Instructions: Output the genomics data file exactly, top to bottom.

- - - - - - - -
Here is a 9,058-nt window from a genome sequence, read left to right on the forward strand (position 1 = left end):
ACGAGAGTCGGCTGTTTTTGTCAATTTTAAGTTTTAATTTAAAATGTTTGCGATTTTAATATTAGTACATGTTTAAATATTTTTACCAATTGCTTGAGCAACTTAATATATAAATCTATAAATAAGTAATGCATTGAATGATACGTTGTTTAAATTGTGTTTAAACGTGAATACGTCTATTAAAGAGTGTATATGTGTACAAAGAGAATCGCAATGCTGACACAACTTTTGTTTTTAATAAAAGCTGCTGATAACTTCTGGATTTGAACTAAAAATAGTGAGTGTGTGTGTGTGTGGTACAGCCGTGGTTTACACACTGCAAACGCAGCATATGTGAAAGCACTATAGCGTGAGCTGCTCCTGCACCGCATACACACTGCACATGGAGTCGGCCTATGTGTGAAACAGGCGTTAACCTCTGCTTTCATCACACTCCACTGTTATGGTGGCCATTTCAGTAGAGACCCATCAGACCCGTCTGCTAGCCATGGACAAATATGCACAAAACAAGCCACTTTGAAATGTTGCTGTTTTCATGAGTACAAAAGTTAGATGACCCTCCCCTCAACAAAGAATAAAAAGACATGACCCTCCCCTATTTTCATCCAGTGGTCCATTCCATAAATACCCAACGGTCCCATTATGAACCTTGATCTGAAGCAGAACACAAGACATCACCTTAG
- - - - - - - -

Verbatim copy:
Here is a 9,058-nt window from a genome sequence, read left to right on the forward strand (position 1 = left end):
ACGAGAGTCGGCTGTTTTTGTCAATTTTAAGTTTTAATTTAAAATGTTTGCGATTTTAATATTAGTACATGTTTAAATATTTTTACCAATTGCTTGAGCAACTTAATATATAAATCTATAAATAAGTAATGCATTGAATGATACGTTGTTTAAATTGTGTTTAAACGTGAATACGTCTATTAAAGAGTGTATATGTGTACAAAGAGAATCGCAATGCTGACACAACTTTTGTTTTTAATAAAAGCTGCTGATAACTTCTGGATTTGAACTAAAAATAGTGAGTGTGTGTGTGTGTGGTACAGCCGTGGTTTACACACTGCAAACGCAGCATATGTGAAAGCACTATAGCGTGAGCTGCTCCTGCACCGCATACACACTGCACATGGAGTCGGCCTATGTGTGAAACAGGCGTTAACCTCTGCTTTCATCACACTCCACTGTTATGGTGGCCATTTCAGTAGAGACCCATCAGACCCGTCTGCTAGCCATGGACAAATATGCACAAAACAAGCCACTTTGAAATGTTGCTGTTTTCATGAGTACAAAAGTTAGATGACCCTCCCCTCAACAAAGAATAAAAAGACATGACCCTCCCCTATTTTCATCCAGTGGTCCATTCCATAAATACCCAACGGTCCCATTATGAACCTTGATCTGAAGCAGAACACAAGACATCACCTTAG